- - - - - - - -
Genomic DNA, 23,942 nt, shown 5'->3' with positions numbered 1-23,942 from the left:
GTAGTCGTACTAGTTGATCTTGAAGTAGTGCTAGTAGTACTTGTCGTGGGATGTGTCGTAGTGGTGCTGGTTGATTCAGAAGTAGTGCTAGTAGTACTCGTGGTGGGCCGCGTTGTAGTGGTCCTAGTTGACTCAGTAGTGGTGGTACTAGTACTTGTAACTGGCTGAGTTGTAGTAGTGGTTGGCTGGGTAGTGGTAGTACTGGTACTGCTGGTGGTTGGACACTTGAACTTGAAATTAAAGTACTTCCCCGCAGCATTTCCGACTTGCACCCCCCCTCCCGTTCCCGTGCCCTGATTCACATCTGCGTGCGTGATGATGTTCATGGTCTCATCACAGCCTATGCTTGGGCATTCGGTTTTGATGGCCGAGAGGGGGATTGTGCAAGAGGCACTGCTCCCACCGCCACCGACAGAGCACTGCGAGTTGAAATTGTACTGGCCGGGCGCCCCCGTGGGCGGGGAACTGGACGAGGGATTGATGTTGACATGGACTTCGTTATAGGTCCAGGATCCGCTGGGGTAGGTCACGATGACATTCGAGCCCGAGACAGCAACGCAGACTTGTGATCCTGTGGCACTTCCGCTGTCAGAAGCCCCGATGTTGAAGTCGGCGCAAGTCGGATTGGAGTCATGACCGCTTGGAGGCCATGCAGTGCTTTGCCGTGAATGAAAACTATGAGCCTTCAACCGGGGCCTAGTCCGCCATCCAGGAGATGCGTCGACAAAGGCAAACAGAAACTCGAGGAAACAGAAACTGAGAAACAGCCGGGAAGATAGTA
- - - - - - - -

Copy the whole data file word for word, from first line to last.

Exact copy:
Genomic DNA, 23,942 nt, shown 5'->3' with positions numbered 1-23,942 from the left:
GTAGTCGTACTAGTTGATCTTGAAGTAGTGCTAGTAGTACTTGTCGTGGGATGTGTCGTAGTGGTGCTGGTTGATTCAGAAGTAGTGCTAGTAGTACTCGTGGTGGGCCGCGTTGTAGTGGTCCTAGTTGACTCAGTAGTGGTGGTACTAGTACTTGTAACTGGCTGAGTTGTAGTAGTGGTTGGCTGGGTAGTGGTAGTACTGGTACTGCTGGTGGTTGGACACTTGAACTTGAAATTAAAGTACTTCCCCGCAGCATTTCCGACTTGCACCCCCCCTCCCGTTCCCGTGCCCTGATTCACATCTGCGTGCGTGATGATGTTCATGGTCTCATCACAGCCTATGCTTGGGCATTCGGTTTTGATGGCCGAGAGGGGGATTGTGCAAGAGGCACTGCTCCCACCGCCACCGACAGAGCACTGCGAGTTGAAATTGTACTGGCCGGGCGCCCCCGTGGGCGGGGAACTGGACGAGGGATTGATGTTGACATGGACTTCGTTATAGGTCCAGGATCCGCTGGGGTAGGTCACGATGACATTCGAGCCCGAGACAGCAACGCAGACTTGTGATCCTGTGGCACTTCCGCTGTCAGAAGCCCCGATGTTGAAGTCGGCGCAAGTCGGATTGGAGTCATGACCGCTTGGAGGCCATGCAGTGCTTTGCCGTGAATGAAAACTATGAGCCTTCAACCGGGGCCTAGTCCGCCATCCAGGAGATGCGTCGACAAAGGCAAACAGAAACTCGAGGAAACAGAAACTGAGAAACAGCCGGGAAGATAGTA